“Bond investors are the vampires of the investment world. They love decay, recession – anything that leads to low inflation and the protection of the real value of their loans.” — Bill Gross
In August 2021, I said bonds were gonna crash.
We’ve now seen bond values plummet.
The 20-year bond iShares ETF went from $180 down to about $90.
But now things have changed.
Could bonds actually be a great investment?
If you own bonds or are interested in owning bonds, then this blog is for you.
Let’s jump in!
1. The Benefits of Bonds Now
What are the benefits of bonds right now?
After years of super low bond returns, the three, six, and 12-month treasuries are returning over 5%.
As you get to the 30-year returns, the numbers go down to the 4% range.
This is called an inverted yield curve.
Short-term bonds are paying more than the long-term bonds.
The market does not think rates will not stay this high forever.
The Fed has signaled they’ll have higher rates.
They’ve come up from almost 0% to 5.5%, which is a substantial raise in 18 months.
It’s put a lot of pressure on different types of investments.
We’re actually seeing some returns after years of 0% yield in bank accounts.
As the value of bonds rises, the value of old bonds goes down.
Now, the reverse of that is true!
Currently, bond values are higher.
They’re expected interest rates will stay high, and then they’ll start coming down.
When that happens, people can make a lot of money.
If you have a 5% bond with a lifespan anywhere from 5 to 30 years, the value of that bond will increase as newer, lower-percent bonds are issued.
This gives an advantage.
Some investors who had bonds from the 80s made out very well.
Those 30-plus-year bonds were paying close to 20% annually.
That’s an outstanding return!
As the rates dropped, and bonds started paying in the single digits, those older bonds with the higher coupon rate are worth substantially more.
That’s how the valuation goes with bonds.
There’s some opportunity right now.
If you buy and only get the return, you potentially get some upside as rates drop in the future.
Bonds have a fair amount of capital preservation.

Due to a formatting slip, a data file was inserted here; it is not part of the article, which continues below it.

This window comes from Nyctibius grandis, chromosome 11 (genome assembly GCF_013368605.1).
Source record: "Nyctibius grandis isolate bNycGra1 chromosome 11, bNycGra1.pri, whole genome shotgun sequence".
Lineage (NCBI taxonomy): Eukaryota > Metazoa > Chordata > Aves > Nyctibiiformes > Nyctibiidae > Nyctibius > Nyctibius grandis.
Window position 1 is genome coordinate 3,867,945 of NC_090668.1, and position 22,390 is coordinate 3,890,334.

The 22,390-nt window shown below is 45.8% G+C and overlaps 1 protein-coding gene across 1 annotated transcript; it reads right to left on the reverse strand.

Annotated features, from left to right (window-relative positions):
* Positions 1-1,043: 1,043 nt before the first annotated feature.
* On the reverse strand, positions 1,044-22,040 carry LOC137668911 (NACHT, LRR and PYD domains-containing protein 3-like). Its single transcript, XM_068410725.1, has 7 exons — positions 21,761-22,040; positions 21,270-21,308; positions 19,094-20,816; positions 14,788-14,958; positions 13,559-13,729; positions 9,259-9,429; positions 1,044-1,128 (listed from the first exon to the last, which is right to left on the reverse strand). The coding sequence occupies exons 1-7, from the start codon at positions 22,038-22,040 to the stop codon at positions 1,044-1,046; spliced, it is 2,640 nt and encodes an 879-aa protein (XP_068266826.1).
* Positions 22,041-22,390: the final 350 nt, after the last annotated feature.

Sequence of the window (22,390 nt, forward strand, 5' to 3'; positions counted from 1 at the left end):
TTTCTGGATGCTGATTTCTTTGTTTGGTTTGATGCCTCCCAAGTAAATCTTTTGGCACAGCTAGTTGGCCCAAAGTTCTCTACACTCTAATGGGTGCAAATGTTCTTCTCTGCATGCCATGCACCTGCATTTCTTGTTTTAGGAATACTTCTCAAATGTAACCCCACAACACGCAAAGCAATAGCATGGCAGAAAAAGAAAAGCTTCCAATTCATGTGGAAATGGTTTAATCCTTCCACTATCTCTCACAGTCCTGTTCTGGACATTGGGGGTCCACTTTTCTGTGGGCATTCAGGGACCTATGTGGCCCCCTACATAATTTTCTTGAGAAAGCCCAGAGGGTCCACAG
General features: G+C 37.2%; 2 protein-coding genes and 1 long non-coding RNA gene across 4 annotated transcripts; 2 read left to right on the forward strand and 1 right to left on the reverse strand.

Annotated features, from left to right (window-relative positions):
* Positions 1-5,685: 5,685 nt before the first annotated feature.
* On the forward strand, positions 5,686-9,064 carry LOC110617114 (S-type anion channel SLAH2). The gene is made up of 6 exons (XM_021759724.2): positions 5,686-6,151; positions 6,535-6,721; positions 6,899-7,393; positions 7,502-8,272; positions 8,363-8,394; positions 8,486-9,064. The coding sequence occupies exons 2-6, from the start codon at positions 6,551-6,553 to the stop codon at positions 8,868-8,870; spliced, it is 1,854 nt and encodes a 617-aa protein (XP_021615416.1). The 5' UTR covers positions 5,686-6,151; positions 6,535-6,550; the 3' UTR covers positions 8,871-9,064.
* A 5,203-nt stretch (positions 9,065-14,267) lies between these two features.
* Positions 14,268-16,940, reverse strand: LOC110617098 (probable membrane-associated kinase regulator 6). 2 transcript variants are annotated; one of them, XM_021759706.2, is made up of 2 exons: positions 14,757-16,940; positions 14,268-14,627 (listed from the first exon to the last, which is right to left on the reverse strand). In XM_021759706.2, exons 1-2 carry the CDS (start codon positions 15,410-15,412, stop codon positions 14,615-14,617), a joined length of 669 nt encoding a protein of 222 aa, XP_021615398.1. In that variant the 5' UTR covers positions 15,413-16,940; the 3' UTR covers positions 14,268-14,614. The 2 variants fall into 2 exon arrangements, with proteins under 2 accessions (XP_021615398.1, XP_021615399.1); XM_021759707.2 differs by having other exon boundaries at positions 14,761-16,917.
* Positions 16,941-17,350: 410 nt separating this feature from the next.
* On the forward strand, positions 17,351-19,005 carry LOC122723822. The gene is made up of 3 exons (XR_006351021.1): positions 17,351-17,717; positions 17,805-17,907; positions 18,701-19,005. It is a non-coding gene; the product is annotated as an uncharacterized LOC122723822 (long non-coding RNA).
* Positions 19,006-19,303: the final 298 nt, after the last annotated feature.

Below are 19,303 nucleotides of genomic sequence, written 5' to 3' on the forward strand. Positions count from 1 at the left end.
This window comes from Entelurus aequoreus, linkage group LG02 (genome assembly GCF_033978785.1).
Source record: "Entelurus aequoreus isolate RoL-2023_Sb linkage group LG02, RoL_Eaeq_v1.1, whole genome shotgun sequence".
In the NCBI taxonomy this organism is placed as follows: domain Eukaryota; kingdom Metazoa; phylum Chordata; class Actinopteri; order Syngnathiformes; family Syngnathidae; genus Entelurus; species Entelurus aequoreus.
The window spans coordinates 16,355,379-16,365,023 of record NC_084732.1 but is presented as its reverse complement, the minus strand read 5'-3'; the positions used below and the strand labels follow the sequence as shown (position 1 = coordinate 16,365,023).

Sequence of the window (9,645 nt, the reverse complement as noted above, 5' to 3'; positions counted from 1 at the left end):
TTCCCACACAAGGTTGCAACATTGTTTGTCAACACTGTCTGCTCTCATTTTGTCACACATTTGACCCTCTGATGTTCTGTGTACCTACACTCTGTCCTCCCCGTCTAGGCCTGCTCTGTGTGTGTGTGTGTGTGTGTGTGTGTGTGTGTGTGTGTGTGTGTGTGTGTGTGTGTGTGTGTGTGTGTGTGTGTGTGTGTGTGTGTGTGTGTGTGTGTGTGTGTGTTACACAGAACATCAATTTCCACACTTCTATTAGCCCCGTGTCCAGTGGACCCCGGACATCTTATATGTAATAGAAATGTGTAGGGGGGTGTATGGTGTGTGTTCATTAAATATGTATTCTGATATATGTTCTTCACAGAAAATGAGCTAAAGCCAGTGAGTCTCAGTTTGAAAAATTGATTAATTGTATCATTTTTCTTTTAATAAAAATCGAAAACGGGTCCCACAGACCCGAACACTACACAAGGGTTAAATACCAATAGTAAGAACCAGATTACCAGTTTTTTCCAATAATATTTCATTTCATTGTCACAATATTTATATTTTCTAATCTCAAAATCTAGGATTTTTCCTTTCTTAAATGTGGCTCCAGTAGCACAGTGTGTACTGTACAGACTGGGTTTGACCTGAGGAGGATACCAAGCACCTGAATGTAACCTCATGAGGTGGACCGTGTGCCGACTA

If you need less volatility, there’s no leverage in there.
In other investments, like the stock markets and even real estate, we’ve seen lots of volatility because there’s leverage involved.
When you’re looking into bonds, you should consider all aspects of the investment.
2. Why I Don’t Buy Bonds
Despite all of the positives, I don’t buy bonds.
I’m not saying you shouldn’t!
Everybody’s investment journey is different.
Everyone has different goals.
I’m 42, so I still (hopefully) have a long investment horizon.
I’m in assets that have more risk on paper, but there’s a lot more upside potential.
Those are the investments I’m interested in.
If somebody’s older, if they have more of a fixed income, they can’t handle volatility.
That makes sense for their situation.
In my experience, I’ve found that bonds typically don’t keep up with inflation.
Inflation generally goes down in recessions.
We’re currently hovering around a recession.
Most people have realized inflation is still very high.
While the Fed wants us to believe inflation is at 3%.
If inflation is 3%, then why are shorter or midterm bonds paying over 5%?
That doesn’t make any sense!
Shadow Stats has inflation between 8% and 10%.
I like to have investments that keep up with inflation.
That means my returns have to be higher than the actual inflation – so, 8% to 10%.
One of my favorite investments is the ATM machine investment that we do.
The returns with that investment are much higher than the current inflation.
I found things that will keep me ahead of inflation, and to me, those work much better than bonds.
3. The Bottom Line for Bonds
This is the bottom line for bonds.
If you are closer to retirement or in retirement, you need an investment that’s more fixed.
You have less risk tolerance, meaning you can’t handle the volatility either from a personality perspective or a timeline perspective.
There’s a preservation and a growth in value there.
If yields start dropping, you’ve got a higher rate and are locked in for a longer time.
Those could be some upsides.
Bonds are also good if you don’t know what you’re doing with investing.
Now, I’m not saying you’re not a smart person if you have bonds or want them.
Bonds allow you to diversify and give you a solid investment if you don’t know your way around the investing sphere.
Even Warren Buffet has around $100 billion invested in short-term treasuries.
It’s a good return!
You might want to have the money in an investment rather than sitting around doing nothing.
There is some wisdom there.
In regards to if bonds are the right investment for you, that depends where you fall on the spectrum.
Bonds may be good for older investors, but they won’t be for others.
They are below the rate of inflation and have lower returns than other investments.
Now I want to hear from you!
What do you think about bonds?
You may have some strong opinions.
Let’s get the conversation going in the comments.
I’d love to hear from you, because I think there is some opportunity with bonds currently.
The investing landscape is getting very interesting.
Before you leave, make sure to check out our special report about inflation investing. It shares the best choices to invest during an inflationary environment.
If you are interested in investing with us, we are happy to answer any questions that you may have. Join our investment club today and we will be in touch.
Disclaimer: I am not your investment advisor. This is for educational purposes only. I am not giving specific advice on what you can do. I am simply giving my opinions.